We see the Chief of Staff of the Army, General Raymond T. Odierno quite often at practices and games. The General is very supportive of the team and the players and coaches say he is understanding of the challenges of the players face in trying to excel at football, academics, and military duties at West Point.
General Odierno hosted a seminar with NFL Commissioner Roger Goodell on identifying and treating concussion injuries both in football and in the military. Did not realize the risk of concussions from bomb blasts that soldiers are exposed to.
When the audience of over 100 cadets most of whom were athletes and soldiers back from deployments where asked how many thought they had received concussions, almost every hand went up. When the group was asked how many were treated for concussions, only 15 percent of the hands went up.
The General and the Commissioner made the point that all who have concussions need to receive treatment.
West Point's Superintendent, Lt. Gen. David H Huntoon Jr. is a big football fan, and he tries to get out to as many of the West Point games as he can.
The Army-Navy Game is a big day for everyone associated with West Point and Annapolis. The football programs attract considerable attention from alumni, the active military and government officials. It is also a way to help attract students to consider applying to the academy or other areas of the armed services.
Cadets and Midshipmen salute the national colors, while Superintendent Huntoon, Secretary John McHugh and Army Chief of Staff General Raymond Odierno stand at attention on the Army bench area.
The Chaplain of the Naval Academy provided an invocation remembering those serving overseas.
The National Anthem was performed by the USNA Glee Club. The Army leadership stood at attention on the 50-yard line.
F18s flyover prior to start of the Army-Navy Game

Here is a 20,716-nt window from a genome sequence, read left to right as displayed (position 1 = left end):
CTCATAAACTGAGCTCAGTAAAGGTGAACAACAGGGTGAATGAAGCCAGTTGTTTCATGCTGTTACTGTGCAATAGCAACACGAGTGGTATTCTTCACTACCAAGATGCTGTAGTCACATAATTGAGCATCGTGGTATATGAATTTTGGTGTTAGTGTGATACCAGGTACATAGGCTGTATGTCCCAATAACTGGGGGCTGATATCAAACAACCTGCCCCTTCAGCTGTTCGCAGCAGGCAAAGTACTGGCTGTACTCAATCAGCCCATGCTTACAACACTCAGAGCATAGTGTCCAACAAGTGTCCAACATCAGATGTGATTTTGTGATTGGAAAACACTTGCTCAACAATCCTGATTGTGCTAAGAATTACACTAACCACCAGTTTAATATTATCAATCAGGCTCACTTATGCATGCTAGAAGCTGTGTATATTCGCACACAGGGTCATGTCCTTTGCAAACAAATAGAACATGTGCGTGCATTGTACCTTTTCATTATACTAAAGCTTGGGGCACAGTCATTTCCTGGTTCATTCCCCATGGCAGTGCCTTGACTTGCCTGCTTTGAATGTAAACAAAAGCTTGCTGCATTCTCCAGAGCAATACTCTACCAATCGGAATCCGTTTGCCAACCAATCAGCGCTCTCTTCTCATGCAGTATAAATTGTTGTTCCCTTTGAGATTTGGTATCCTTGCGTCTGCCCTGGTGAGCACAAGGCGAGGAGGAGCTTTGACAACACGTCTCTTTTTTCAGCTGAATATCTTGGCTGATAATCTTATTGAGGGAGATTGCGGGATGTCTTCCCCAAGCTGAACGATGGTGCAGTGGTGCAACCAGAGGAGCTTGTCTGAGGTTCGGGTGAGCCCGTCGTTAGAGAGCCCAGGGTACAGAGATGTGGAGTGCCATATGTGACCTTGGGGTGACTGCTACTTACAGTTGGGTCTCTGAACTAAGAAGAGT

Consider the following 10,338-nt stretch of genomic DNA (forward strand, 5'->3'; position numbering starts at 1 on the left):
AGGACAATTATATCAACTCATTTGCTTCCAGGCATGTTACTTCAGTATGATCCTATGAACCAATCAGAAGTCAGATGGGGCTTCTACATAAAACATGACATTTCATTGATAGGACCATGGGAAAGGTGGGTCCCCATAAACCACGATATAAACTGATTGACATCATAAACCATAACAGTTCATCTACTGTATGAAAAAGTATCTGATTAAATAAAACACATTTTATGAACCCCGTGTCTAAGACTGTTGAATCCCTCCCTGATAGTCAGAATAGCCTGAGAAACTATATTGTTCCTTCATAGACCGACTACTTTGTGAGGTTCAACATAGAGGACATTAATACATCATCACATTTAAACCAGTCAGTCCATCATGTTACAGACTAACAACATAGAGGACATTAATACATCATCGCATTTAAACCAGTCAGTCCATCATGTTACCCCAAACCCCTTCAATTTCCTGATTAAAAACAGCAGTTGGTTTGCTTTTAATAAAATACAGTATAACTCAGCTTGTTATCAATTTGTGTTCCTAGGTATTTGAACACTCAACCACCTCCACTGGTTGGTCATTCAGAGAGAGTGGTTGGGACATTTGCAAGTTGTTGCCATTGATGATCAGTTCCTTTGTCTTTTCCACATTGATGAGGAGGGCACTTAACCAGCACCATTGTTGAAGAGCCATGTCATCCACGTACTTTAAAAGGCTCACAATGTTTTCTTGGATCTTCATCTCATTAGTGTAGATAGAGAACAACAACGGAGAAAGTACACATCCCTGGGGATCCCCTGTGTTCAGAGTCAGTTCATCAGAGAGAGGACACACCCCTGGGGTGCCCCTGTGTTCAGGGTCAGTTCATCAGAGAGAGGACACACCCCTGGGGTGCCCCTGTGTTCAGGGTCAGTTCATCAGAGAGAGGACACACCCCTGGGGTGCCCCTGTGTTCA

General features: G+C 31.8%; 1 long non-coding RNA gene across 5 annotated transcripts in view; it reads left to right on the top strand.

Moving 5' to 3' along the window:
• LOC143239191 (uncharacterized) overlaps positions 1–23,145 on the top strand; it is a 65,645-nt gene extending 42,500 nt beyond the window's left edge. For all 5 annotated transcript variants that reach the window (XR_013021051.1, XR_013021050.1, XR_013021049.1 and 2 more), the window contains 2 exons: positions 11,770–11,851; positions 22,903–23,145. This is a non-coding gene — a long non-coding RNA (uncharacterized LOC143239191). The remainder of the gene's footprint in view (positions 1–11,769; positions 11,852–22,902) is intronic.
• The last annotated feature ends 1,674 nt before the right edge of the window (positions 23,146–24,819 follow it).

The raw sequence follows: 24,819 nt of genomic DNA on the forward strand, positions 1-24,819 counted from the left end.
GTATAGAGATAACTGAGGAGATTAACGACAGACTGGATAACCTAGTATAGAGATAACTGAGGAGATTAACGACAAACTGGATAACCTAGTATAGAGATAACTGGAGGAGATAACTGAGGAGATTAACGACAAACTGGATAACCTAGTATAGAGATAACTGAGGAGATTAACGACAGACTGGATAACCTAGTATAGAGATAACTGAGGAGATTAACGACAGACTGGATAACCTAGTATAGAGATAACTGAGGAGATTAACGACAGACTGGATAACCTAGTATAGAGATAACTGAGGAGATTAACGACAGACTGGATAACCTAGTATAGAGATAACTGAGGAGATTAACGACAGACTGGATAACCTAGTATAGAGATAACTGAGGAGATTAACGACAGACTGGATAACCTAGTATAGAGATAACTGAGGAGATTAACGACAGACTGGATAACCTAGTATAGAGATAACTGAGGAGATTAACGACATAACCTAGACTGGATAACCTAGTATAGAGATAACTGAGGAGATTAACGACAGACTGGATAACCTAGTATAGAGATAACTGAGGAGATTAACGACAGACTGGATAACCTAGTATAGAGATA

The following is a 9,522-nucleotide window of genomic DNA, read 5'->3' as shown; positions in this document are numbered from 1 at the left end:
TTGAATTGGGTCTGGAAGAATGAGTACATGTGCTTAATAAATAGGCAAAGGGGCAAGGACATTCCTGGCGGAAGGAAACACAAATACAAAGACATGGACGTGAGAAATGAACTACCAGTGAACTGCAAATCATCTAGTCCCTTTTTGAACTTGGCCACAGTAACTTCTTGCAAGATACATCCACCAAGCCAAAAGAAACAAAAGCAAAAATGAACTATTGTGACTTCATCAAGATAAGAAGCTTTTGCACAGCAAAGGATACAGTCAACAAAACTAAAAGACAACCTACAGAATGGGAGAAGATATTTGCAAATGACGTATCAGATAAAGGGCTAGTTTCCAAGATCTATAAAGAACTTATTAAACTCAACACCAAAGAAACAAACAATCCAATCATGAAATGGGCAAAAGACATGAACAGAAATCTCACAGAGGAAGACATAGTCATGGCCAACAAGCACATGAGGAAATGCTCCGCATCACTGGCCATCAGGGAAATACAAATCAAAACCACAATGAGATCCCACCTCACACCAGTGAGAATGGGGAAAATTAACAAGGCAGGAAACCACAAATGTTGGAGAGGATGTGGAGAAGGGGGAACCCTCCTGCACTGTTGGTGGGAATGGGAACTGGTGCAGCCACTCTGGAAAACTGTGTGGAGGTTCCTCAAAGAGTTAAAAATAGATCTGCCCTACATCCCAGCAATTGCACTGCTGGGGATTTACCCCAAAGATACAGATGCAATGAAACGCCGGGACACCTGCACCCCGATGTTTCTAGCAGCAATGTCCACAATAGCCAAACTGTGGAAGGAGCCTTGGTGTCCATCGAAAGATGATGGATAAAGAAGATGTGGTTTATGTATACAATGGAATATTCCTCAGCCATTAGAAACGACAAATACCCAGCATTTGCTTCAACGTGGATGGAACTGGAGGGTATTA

The Navy goat annually attends the Army-Navy game. The mascots have historically been at risk of unscheduled trips to the rival Academy in the weeks leading up to the game.
The practice is highly frowned upon by military leadership, but past capers are a subject of much lore among among alumni.
Navy runs onto field
Army helicopters fly high over Fed Ex Field.
Army Jack would never miss an Army-Navy game, he is always out supporting his team.
Army Jack's predecessor "Mules" served their soldiers by carrying supplies through tough terrain and up mountains. Army Jack will never let his soldiers down.
Kingsley Ehie began his Army football career as a starting running back. He switched to defense for his junior year backing up Steve Anderson at the middle linebacker position.
Since his graduation in December days after the game the commissioned Second Lieutenant has pursued the Ranger qualification program, a grueling test that football is excellent preparation.
Army captains Steve Erzinger, Max Jenkins and Andrew Rodriguez head to midfield to join their counterparts and a special guest for the coin toss.
The players will tell their grandchildren one day about the President of the United States coming out to greet them and toss the coin.
We talked this week with a West Point football player from the early 1970s and he remembered President Gerald Ford, a former Michigan football player, coming into their locker-room before an Army-Navy game.